Imagine if we get a double dip, we get OCR's this time approach 1% what do you think the spreads will be then? FFS we would send every bank in Australia to the wall within 6 months. Or would we change the legislation again then?

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If the govt took out mortgage lending at $13B A MONTH (current numbers) we will be Greece by next Christmas, Ireland shortly after. Civil war by Christmas 2012.

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If the govt took out mortgage lending at $13B A MONTH (current numbers) we will be Greece by next Christmas, Ireland shortly after. Civil war by Christmas 2012.

The sad thing is it is position neutral. They would be borrowing to lend it out so nett government debt would remain at acceptable levels, scarily this could go on for some years I fear.

The problem is of course the risks to the downside are enormous and then when our housing market falters as you say a Greek scenario will be on the cards.

What really upsets me is that we are going through a nearly unprecendented opportunity to build this country into something great and yet our government is trying it's little heart out to put us in a position that will resemble a house of cards when it all goes pear shaped... Why not let the housing market collapse now while we have other things going for us is a question I often ask myself? I know we would quite likely have a recession but at least the mining industry would power through with the investment that brings. Instead we wait for destruction to be wrought upon us when this minerals cycle turns full circle and then we will say, well who saw that coming...

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If we use the equity off debt as equity pyramid (my home equity buys two deposits, that equity then buys 4 etc) and then the car loans, Hardly Normal etc off the equity pyramid, we could be talking trillions, Tom.

Mad Max stuff.

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If we use the equity off debt as equity pyramid (my home equity buys two deposits, that equity then buys 4 etc) and then the car loans, Hardly Normal etc off the equity pyramid, we could be talking trillions, Tom.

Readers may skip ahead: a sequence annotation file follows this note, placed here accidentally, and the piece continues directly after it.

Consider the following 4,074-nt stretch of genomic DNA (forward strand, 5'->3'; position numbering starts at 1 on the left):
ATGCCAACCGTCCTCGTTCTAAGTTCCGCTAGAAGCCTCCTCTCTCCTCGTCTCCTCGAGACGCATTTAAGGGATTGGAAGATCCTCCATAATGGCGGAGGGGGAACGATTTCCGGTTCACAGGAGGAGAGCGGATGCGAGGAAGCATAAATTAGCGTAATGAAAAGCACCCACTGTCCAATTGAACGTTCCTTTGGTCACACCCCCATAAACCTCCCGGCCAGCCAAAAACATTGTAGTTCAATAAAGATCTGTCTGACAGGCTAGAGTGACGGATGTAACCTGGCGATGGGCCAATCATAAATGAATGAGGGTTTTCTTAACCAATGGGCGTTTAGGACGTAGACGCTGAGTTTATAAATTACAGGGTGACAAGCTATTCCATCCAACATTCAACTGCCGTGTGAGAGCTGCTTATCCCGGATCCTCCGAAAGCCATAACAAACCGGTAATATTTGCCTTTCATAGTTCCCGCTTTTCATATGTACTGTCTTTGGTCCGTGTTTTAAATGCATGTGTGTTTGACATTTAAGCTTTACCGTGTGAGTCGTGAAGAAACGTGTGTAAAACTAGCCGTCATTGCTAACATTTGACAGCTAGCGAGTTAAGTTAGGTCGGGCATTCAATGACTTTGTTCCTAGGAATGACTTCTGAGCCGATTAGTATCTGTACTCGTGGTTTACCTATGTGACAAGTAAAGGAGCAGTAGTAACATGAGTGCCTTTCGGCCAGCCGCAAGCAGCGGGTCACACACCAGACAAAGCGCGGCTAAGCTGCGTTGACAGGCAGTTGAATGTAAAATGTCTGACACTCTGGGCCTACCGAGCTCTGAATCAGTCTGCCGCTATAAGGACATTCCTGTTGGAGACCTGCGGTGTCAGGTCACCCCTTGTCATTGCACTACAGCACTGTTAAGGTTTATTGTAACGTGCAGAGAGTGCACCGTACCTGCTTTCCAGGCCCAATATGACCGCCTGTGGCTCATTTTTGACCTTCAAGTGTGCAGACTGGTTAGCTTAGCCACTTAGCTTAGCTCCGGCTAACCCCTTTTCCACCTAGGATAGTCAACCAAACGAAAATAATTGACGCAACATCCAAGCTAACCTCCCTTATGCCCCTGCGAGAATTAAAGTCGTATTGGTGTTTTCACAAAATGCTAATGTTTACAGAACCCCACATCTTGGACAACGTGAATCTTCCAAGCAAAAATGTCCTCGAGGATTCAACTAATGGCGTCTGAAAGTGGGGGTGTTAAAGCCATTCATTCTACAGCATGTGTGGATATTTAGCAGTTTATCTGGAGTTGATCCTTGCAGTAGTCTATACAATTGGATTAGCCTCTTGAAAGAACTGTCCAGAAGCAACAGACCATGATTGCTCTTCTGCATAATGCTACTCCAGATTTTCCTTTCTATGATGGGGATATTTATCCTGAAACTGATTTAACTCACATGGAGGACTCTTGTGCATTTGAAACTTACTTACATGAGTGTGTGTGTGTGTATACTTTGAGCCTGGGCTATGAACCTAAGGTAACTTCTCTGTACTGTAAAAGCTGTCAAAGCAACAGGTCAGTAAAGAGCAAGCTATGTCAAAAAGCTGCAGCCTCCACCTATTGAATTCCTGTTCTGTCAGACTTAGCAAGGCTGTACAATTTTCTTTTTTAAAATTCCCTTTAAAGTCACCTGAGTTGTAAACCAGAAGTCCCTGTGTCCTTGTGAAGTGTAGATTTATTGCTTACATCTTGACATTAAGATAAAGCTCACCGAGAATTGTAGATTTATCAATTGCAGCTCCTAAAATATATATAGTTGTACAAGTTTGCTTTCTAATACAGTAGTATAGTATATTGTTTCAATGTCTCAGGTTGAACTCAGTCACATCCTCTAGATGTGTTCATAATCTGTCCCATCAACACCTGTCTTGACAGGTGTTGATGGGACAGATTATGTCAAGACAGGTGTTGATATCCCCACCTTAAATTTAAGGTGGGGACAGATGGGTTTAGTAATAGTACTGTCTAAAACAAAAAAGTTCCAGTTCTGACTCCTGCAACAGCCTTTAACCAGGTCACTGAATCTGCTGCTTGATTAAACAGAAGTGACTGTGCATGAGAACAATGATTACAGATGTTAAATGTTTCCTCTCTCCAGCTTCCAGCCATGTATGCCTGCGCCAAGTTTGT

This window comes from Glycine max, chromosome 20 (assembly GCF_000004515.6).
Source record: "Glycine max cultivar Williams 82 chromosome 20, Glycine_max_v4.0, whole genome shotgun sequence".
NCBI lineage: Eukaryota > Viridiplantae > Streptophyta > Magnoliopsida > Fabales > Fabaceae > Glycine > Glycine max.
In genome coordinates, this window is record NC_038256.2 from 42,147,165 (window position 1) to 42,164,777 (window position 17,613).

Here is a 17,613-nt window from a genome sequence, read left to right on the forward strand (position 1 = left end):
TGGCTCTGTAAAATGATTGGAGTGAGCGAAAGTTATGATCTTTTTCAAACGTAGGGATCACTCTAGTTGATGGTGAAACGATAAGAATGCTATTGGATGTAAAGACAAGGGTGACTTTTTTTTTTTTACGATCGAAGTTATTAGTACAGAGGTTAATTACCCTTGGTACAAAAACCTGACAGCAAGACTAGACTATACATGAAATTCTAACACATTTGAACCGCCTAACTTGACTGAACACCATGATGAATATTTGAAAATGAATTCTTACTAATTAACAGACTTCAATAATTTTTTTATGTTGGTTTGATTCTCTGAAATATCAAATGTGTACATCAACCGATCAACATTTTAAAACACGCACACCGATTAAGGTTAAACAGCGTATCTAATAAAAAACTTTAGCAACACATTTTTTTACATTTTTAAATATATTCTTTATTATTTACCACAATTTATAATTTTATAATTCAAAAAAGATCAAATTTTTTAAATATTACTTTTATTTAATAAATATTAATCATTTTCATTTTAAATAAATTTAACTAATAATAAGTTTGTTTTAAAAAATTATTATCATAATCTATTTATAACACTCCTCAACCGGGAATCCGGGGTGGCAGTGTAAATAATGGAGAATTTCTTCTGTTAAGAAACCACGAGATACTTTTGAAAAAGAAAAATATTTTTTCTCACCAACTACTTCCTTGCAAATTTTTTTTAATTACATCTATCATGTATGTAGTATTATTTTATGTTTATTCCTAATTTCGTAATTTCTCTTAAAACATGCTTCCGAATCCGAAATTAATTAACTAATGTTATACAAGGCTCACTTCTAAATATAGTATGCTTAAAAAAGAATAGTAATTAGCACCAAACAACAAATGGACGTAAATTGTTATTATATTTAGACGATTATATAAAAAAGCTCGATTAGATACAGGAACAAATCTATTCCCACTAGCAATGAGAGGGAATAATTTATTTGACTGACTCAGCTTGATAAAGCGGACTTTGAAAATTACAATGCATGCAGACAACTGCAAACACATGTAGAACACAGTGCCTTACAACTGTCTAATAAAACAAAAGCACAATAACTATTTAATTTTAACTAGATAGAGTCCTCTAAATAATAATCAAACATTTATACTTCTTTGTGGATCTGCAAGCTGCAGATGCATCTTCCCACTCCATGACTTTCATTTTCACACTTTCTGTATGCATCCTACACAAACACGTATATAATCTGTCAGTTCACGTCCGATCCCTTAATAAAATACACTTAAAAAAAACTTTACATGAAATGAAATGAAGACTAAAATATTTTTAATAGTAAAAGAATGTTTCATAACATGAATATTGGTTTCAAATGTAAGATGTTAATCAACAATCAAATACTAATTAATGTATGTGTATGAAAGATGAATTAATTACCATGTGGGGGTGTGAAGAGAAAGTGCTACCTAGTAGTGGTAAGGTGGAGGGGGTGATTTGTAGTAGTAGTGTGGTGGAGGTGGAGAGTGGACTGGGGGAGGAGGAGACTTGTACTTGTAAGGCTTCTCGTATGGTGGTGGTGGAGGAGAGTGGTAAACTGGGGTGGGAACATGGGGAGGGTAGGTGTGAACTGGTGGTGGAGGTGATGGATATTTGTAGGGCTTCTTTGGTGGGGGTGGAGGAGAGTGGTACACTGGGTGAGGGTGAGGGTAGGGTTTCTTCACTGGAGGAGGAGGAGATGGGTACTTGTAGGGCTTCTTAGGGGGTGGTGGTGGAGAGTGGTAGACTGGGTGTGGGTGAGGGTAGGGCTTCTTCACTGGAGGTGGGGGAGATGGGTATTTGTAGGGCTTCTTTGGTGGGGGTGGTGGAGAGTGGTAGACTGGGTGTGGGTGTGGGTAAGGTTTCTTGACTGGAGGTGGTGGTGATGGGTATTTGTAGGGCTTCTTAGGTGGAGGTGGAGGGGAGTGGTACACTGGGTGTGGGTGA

Mad Max stuff.

For sure.

The government basically becomes a bank themselves. They would have their loan assets and their deposit liabilities. The position would be positive till the sh*t hits the fan on the loan assets and then the measley capital suddenly looks like a small pimple compared to the total deposit liabilities. Trouble is the Australian community has substantial capital at its disposal whether it be revenue raised through taxation or by other means. Does this mean its a good idea. Of course not. Does this mean they are going to do it? Looks suspiciously like it at the moment.

Cut exit fees; Non banks say this is not the answer.

Raise RMBS; some non banks lenders say this will not be enough.

Set interest rates at a standard above OCR. Less volume of lending.

government sources funds actively on the international market or guarantees banks and NBL to do same will tick all the boxes for both banks and NBL's. They will end up saying after a whole lot of deliberation with industry this is the best solution going forward.

What does this mean for Australia? Rather than a strong position at the end of a mining boom we will be as weak as piss. People will laugh about how we were able to do it. At least the Irish had nothing going for them, and made a fist out of it for a few years. We have massive mineral wealth and at the end we will look like the fool who bought the magic beans to find the goose died years before.

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It's all for the better (from a bearish POV).

They can make laws to restrict IRs, they can make laws about exit fees. One thing they cant make laws for - availablity of funds to everyone. When funds are restricted to lower IRs and other terms there would be less funds available.

Please tell me the number of families hunting for a house on the North Shore with 1+ Mil in cash. Not many. Restrict borrowing by making laws, prices will crash immediately, not within months, within weeks!

PS - I always suspected the greens to be reds.

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Isn't it a case of the overseas funding becoming more expensive due to the government guarantee on wholesale funding lapsing. I don't mean to sound cynical but I imagine if combined with this the banks could source funding at lower rates relative to the ocr (higher but not as high as now) than they are now. The talk of bubbles among overseas bond investors goes away for a time till the government starts to look like being a default risk which in my opinion is a fair way off the current state of play?